Dear Esther was one of the more interesting mods released in 2009. A quiet, short, contemplative and mostly interpretive combination of ghost story, poetry reading and interactive sightseeing. It divided critics, elicited angry internet cries of ‘pretentious!’ and earned no shortage of fans, but of all the possible mods to be adapted into a more fleshed-out, updated commercial release, it seemed to be one of the least likely. Unlikely, but here we are anyway, with a release-date and a price tag set.
Ludicrous Gibs! If you were a PC gamer through the early 90s, that phrase should put a big dumb grin on your face. It was the text message that popped up to accompany an enemy exploding violently into a cartoonish cloud of meat (often containing 3+ eyeballs per human, oddly) in Apogee Software’s Wolfenstein-esque Rise Of The Triad, and also the first common usage of the term to describe such splatteriffic delights. A couple of months ago, a pair of dedicated fans (El Zee and 5HFifty) released Return of The Triad, a standalone update/remake of the game, based on the ZDoom engine.
We featured this a while back in our Retro FPS Freeware lineup, but sometimes an update is worth featuring, especally one as momentous as this. A great many years ago, a small company called Bungie (heard of them?) made the Marathon trilogy. Three heavily story-driven FPS’s that were years ahead of their time. Some time later, Bungie were kind enough to release both the game content and the engine source-code to their fans. Today, the Aleph One project has finally come to its peak. In conjunction with Freeverse, the folks who updated Marathon 2 into ‘HD’ for Xbox Live Arcade, the trilogy has finally been updated fully to modern spec.
Update: Also includes a link to a mod-for-the-mod that adds a whole new set of weapons.
The Doom shareware episode – Knee Deep In The Dead – is a cornerstone of modern gaming. It was one of the first major game releases to be distributed online, and it set the standard for networked multiplayer, bringing deathmatch to the masses. The layout of those familiar few levels is burnt indelibly into the minds of many. Recently released Doom 1 (yes, you need the original, full game along with the modernized GZDoom engine) mod The Phobos Directive sets out to give you a fresh spin on those familiar environments.
Back in 2007, The Witcher showed up many of the largest, highest-budget RPGs of the time by doing so much more with a comparatively tiny budget and studio. The game wasn’t perfect by any means, but an official ‘directors cut’ update addressed many of the software and presentation issues. One of the most dedicated modders in the community, Flash, produced an enhancement and rebalance mod to address everything else, and it was so good that it got him hired by CD Projekt to work on the sequel. Now the sequel is out, he has returned to his old project, to revive the original Witcher and bring it closer to its successor in terms of quality. The end result is this mod.
Another retro mod spotlight, yes, but this one is special. I’ve been saving this one for a rainy day – this, without a doubt, is one of my favourite mods for any game as of the past few years. What is it? Well, Brutal Doom is a general gameplay overhaul for seminal FPS’s Doom and Doom 2, utilizing all the perks of the modernized GZDoom engine. What does it change? Everything. But specifically, how does chainsaw surgery, Mortal Kombat style finishing moves inspired by the above comic and a ‘Go F*%# Yourself!’ button sound?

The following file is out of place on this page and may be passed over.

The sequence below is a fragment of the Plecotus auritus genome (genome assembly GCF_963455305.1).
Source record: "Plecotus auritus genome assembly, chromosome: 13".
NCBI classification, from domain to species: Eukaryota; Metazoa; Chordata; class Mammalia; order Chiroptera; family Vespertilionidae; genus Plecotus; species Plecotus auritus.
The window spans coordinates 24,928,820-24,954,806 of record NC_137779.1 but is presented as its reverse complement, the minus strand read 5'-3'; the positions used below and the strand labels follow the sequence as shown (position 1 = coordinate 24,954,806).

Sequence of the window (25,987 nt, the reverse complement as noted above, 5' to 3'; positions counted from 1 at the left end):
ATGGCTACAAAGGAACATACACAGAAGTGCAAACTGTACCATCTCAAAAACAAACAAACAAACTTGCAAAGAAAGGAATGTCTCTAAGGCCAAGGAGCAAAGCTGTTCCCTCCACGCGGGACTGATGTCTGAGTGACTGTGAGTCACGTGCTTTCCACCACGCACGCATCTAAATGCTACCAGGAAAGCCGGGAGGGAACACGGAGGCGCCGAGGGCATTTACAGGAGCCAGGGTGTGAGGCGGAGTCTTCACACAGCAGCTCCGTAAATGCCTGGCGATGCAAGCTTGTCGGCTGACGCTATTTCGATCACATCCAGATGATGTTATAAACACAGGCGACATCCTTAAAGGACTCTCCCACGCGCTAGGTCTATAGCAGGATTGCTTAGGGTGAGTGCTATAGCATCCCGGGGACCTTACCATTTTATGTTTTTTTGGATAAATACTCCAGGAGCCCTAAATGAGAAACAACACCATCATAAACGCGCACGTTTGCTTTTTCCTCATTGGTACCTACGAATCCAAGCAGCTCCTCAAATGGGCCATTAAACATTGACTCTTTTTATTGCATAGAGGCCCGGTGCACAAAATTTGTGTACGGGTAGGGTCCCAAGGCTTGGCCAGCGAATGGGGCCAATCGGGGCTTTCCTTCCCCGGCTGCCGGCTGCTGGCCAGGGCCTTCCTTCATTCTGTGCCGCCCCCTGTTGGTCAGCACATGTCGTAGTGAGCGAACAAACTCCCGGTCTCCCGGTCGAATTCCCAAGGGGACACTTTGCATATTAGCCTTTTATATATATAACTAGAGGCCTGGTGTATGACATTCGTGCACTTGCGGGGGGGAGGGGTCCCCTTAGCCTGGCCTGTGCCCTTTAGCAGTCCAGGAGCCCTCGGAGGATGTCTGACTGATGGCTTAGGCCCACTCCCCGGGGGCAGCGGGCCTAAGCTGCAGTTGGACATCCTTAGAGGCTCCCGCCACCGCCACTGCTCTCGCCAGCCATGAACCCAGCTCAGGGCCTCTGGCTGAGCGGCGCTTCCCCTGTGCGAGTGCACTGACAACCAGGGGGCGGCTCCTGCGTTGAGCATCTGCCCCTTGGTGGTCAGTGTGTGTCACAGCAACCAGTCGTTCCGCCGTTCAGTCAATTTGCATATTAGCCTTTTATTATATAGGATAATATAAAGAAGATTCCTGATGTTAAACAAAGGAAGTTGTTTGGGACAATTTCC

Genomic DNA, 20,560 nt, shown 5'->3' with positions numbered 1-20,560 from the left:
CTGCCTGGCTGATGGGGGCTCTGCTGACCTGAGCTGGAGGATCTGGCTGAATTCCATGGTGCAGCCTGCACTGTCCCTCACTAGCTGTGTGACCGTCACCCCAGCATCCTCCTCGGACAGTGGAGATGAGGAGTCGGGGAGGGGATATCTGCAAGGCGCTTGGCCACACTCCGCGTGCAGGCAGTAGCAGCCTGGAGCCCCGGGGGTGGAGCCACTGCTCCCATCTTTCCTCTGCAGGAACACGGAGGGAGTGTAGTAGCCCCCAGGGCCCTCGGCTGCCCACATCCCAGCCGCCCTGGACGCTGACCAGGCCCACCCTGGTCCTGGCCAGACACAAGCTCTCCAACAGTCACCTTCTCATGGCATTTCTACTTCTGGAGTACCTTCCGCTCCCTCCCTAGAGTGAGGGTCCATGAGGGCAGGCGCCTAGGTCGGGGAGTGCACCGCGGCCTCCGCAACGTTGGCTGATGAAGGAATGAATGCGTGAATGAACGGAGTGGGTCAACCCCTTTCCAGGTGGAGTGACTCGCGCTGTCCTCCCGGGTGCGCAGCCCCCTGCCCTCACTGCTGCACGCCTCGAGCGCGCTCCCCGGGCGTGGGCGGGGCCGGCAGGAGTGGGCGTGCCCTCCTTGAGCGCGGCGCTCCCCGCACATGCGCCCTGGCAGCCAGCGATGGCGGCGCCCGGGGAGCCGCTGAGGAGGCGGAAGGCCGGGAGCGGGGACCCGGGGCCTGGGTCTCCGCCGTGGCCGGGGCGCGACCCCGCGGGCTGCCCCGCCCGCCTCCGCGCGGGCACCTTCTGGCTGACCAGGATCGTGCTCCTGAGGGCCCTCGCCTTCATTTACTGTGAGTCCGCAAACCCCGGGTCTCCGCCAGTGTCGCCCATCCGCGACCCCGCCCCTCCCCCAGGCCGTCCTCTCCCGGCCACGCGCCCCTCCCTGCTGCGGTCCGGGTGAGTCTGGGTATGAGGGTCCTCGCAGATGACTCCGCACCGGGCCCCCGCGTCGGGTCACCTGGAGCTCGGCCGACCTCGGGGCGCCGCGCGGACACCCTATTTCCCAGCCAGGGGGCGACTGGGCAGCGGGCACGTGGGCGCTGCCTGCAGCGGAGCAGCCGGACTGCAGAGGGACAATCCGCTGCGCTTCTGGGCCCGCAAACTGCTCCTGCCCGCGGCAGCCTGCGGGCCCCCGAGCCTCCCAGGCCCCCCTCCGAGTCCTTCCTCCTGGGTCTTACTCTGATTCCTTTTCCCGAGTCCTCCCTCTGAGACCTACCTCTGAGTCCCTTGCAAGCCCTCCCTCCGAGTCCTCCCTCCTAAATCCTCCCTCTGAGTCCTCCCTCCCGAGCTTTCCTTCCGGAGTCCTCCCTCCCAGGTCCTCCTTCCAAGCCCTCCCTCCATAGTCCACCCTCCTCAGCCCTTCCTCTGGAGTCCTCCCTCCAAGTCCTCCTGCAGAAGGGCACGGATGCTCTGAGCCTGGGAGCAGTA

There’s no such thing as too many dead Orcs. Don’t believe us? See our review! The folks behind the game agree, as yesterday, Robot Entertainment released the second DLC pack for their defensive action game Orcs Must Die offering another five levels (including Nightmare Mode variants), two new enemy types, a new defensive structure and extended leaderboard support. Hit the jump for the trailer, and news of something potentially even cooler for owners of the PC version.
You might have heard this name on and off over the past few years. That’s because No More Room In Hell started development around the same time Half-Life 2 was released, and was released just a few days ago. A lot has happened since 2004 – we’ve hit Peak Zombie, Left 4 Dead has been, gone and begot a sequel, and co-op Source engine games became ten a penny – so does this mod have what it takes to stand proud amongst the crowds of 2011?
Squeaking in at JUST past the Halloween deadline, but still plenty horrific. It’s the season for the dead to walk, and we’re not just talking zombies. Forgotten games long since buried are clawing their way to the surface, ready to take a bite out of players and offer a gory heap of spooky fun for those willing to think a little more old-school. Today, Death Wish is released, a full length new campaign for classic ’2.5d’ FPS Blood.
Troika never caught a break, did they? The game that killed them – Vampire: The Masequerade – Bloodlines – has been hailed as one of the best first-person RPGs ever made, the best adaptation of the famous pen-and-paper line, one of the most broken videogame launches in memory, and a triumph of dedicated fan-communities over cut-and-run publishers. As the game is currently on sale on Steam for $5 until Halloween itself, the time is right to help prospective bloodsucking creatures of the night on their way.